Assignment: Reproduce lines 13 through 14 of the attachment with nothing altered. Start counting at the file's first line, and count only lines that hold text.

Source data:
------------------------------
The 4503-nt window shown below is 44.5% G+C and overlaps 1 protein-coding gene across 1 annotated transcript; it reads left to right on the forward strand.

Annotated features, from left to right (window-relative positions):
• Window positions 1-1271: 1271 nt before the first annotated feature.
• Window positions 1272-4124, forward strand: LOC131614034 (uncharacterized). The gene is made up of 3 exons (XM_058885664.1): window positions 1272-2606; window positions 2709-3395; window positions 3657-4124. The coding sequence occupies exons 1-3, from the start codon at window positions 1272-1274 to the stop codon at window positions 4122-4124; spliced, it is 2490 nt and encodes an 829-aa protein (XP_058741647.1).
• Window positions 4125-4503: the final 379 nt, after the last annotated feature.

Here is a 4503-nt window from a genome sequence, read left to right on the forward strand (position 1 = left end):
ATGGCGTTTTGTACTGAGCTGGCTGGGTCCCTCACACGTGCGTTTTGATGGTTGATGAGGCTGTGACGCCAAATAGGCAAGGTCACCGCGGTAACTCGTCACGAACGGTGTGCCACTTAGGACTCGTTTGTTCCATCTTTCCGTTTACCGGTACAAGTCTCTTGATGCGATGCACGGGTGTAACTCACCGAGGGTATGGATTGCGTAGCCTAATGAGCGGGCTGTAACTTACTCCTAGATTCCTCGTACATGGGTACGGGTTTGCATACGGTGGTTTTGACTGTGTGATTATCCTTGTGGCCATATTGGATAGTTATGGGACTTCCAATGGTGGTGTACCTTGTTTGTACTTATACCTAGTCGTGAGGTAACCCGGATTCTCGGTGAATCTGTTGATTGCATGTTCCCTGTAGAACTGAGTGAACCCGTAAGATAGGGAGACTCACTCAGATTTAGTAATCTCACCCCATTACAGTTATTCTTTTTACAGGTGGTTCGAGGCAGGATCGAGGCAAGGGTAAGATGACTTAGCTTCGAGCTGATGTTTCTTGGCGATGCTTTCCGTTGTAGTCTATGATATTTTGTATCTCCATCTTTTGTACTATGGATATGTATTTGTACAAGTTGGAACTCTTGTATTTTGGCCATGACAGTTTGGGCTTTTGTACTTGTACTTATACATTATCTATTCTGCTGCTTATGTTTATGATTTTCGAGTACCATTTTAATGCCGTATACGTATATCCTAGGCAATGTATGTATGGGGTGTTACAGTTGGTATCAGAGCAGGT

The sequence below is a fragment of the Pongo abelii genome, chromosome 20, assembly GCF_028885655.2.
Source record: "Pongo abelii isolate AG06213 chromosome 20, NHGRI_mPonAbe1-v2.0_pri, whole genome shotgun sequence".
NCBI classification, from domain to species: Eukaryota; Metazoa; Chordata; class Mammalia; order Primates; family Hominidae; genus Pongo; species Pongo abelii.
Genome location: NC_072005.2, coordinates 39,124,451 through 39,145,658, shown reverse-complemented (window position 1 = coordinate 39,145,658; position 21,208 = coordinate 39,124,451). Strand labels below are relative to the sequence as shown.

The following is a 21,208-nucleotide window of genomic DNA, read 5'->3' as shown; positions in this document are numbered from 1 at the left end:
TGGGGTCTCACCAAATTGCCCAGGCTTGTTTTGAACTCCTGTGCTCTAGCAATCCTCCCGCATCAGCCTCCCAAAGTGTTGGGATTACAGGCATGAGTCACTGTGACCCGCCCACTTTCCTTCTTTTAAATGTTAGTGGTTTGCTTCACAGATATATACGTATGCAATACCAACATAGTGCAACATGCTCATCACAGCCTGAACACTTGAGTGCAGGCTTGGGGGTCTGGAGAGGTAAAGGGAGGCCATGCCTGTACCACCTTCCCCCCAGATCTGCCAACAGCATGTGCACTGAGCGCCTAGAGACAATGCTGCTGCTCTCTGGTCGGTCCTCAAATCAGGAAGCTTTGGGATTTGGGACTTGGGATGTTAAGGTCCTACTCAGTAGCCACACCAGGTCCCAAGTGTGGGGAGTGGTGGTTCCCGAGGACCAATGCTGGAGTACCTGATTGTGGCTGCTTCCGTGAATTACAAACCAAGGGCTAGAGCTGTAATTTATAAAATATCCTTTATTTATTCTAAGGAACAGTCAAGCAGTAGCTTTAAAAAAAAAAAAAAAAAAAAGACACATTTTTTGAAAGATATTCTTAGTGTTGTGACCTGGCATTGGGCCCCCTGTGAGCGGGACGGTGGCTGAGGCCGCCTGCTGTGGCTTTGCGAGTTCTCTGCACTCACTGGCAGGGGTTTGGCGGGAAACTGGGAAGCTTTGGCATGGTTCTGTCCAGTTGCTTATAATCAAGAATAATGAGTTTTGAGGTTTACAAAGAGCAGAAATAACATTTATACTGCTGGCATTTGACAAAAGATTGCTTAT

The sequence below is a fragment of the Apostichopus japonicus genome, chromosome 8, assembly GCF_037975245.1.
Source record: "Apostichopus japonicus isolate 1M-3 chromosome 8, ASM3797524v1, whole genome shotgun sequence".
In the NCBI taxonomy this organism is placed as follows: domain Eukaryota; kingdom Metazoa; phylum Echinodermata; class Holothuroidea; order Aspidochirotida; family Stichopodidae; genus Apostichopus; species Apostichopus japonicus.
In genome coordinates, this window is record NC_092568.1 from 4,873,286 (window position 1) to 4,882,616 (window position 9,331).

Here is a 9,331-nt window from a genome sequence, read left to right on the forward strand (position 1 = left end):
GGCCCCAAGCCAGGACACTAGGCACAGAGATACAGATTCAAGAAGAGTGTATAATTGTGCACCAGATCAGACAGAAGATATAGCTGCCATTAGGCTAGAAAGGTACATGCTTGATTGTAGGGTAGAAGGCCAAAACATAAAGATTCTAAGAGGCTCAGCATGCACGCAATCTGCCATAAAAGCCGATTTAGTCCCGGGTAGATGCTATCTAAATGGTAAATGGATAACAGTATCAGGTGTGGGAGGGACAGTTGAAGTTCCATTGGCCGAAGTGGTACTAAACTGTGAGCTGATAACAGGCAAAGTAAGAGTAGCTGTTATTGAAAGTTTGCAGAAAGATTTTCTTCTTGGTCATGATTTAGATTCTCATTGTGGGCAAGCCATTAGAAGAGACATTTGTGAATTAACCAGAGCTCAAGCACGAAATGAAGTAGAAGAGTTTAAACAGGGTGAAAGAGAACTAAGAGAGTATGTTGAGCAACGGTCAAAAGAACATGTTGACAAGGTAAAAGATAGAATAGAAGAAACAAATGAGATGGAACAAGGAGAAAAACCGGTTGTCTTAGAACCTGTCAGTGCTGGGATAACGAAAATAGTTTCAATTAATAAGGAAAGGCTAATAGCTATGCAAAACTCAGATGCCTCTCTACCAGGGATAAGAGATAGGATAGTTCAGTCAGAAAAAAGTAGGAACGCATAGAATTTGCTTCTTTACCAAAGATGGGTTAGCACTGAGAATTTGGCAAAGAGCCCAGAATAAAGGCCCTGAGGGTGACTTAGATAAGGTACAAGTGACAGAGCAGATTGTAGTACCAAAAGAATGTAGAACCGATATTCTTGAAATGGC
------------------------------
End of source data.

TGGGGTCTCACCAAATTGCCCAGGCTTGTTTTGAACTCCTGTGCTCTAGCAATCCTCCCGCATCAGCCTCCCAAAGTGTTGGGATTACAGGCATGAGTCACTGTGACCCGCCCACTTTCCTTCTTTTAAATGTTAGTGGTTTGCTTCACAGATATATACGTATGCAATACCAACATAGTGCAACATGCTCATCACAGCCTGAACACTTGAGTGCAGGCTTGGGGGTCTGGAGAGGTAAAGGGAGGCCATGCCTGTACCACCTTCCCCCCAGATCTGCCAACAGCATGTGCACTGAGCGCCTAGAGACAATGCTGCTGCTCTCTGGTCGGTCCTCAAATCAGGAAGCTTTGGGATTTGGGACTTGGGATGTTAAGGTCCTACTCAGTAGCCACACCAGGTCCCAAGTGTGGGGAGTGGTGGTTCCCGAGGACCAATGCTGGAGTACCTGATTGTGGCTGCTTCCGTGAATTACAAACCAAGGGCTAGAGCTGTAATTTATAAAATATCCTTTATTTATTCTAAGGAACAGTCAAGCAGTAGCTTTAAAAAAAAAAAAAAAAAAAAGACACATTTTTTGAAAGATATTCTTAGTGTTGTGACCTGGCATTGGGCCCCCTGTGAGCGGGACGGTGGCTGAGGCCGCCTGCTGTGGCTTTGCGAGTTCTCTGCACTCACTGGCAGGGGTTTGGCGGGAAACTGGGAAGCTTTGGCATGGTTCTGTCCAGTTGCTTATAATCAAGAATAATGAGTTTTGAGGTTTACAAAGAGCAGAAATAACATTTATACTGCTGGCATTTGACAAAAGATTGCTTAT

The sequence below is a fragment of the Apostichopus japonicus genome, chromosome 8, assembly GCF_037975245.1.